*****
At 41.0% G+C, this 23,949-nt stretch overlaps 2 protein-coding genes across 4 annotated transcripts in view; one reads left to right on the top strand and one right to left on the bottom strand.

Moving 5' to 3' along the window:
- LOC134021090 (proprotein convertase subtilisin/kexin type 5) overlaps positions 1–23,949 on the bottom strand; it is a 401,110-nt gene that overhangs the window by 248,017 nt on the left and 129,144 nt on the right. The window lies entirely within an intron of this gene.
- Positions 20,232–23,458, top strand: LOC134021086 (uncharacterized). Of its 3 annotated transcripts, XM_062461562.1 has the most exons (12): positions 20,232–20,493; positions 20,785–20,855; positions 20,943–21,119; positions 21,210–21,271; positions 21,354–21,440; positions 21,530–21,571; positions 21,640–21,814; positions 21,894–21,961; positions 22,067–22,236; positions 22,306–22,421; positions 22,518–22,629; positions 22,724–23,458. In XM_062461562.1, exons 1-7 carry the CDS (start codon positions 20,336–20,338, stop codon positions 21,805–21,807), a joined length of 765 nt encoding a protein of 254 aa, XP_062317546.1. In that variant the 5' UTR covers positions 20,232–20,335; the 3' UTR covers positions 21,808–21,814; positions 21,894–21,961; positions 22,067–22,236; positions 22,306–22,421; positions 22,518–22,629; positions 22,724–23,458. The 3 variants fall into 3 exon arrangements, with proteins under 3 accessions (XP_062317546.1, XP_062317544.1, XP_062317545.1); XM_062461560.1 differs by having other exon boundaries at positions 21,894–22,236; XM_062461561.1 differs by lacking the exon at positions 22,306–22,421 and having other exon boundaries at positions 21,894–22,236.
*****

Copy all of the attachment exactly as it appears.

At 41.0% G+C, this 23,949-nt stretch overlaps 2 protein-coding genes across 4 annotated transcripts in view; one reads left to right on the top strand and one right to left on the bottom strand.

Moving 5' to 3' along the window:
- LOC134021090 (proprotein convertase subtilisin/kexin type 5) overlaps positions 1–23,949 on the bottom strand; it is a 401,110-nt gene that overhangs the window by 248,017 nt on the left and 129,144 nt on the right. The window lies entirely within an intron of this gene.
- Positions 20,232–23,458, top strand: LOC134021086 (uncharacterized). Of its 3 annotated transcripts, XM_062461562.1 has the most exons (12): positions 20,232–20,493; positions 20,785–20,855; positions 20,943–21,119; positions 21,210–21,271; positions 21,354–21,440; positions 21,530–21,571; positions 21,640–21,814; positions 21,894–21,961; positions 22,067–22,236; positions 22,306–22,421; positions 22,518–22,629; positions 22,724–23,458. In XM_062461562.1, exons 1-7 carry the CDS (start codon positions 20,336–20,338, stop codon positions 21,805–21,807), a joined length of 765 nt encoding a protein of 254 aa, XP_062317546.1. In that variant the 5' UTR covers positions 20,232–20,335; the 3' UTR covers positions 21,808–21,814; positions 21,894–21,961; positions 22,067–22,236; positions 22,306–22,421; positions 22,518–22,629; positions 22,724–23,458. The 3 variants fall into 3 exon arrangements, with proteins under 3 accessions (XP_062317546.1, XP_062317544.1, XP_062317545.1); XM_062461560.1 differs by having other exon boundaries at positions 21,894–22,236; XM_062461561.1 differs by lacking the exon at positions 22,306–22,421 and having other exon boundaries at positions 21,894–22,236.